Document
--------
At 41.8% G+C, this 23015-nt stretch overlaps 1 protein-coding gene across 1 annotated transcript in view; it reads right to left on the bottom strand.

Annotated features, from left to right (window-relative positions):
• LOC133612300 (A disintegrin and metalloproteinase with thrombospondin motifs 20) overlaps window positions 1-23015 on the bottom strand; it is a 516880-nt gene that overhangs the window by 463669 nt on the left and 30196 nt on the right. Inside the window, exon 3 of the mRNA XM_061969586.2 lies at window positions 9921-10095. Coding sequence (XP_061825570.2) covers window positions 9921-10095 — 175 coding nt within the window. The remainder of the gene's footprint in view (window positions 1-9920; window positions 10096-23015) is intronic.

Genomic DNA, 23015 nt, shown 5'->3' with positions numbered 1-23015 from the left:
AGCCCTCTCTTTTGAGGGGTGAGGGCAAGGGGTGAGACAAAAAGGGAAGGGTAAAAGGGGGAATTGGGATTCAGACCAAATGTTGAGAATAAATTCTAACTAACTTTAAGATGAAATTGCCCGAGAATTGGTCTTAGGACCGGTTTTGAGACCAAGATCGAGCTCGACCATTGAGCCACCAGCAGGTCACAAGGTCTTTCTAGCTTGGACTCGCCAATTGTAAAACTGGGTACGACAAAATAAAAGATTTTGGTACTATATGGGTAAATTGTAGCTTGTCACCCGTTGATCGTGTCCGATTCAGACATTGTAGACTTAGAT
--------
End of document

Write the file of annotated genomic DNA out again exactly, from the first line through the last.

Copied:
At 41.8% G+C, this 23015-nt stretch overlaps 1 protein-coding gene across 1 annotated transcript in view; it reads right to left on the bottom strand.

Annotated features, from left to right (window-relative positions):
• LOC133612300 (A disintegrin and metalloproteinase with thrombospondin motifs 20) overlaps window positions 1-23015 on the bottom strand; it is a 516880-nt gene that overhangs the window by 463669 nt on the left and 30196 nt on the right. Inside the window, exon 3 of the mRNA XM_061969586.2 lies at window positions 9921-10095. Coding sequence (XP_061825570.2) covers window positions 9921-10095 — 175 coding nt within the window. The remainder of the gene's footprint in view (window positions 1-9920; window positions 10096-23015) is intronic.

Genomic DNA, 23015 nt, shown 5'->3' with positions numbered 1-23015 from the left:
AGCCCTCTCTTTTGAGGGGTGAGGGCAAGGGGTGAGACAAAAAGGGAAGGGTAAAAGGGGGAATTGGGATTCAGACCAAATGTTGAGAATAAATTCTAACTAACTTTAAGATGAAATTGCCCGAGAATTGGTCTTAGGACCGGTTTTGAGACCAAGATCGAGCTCGACCATTGAGCCACCAGCAGGTCACAAGGTCTTTCTAGCTTGGACTCGCCAATTGTAAAACTGGGTACGACAAAATAAAAGATTTTGGTACTATATGGGTAAATTGTAGCTTGTCACCCGTTGATCGTGTCCGATTCAGACATTGTAGACTTAGAT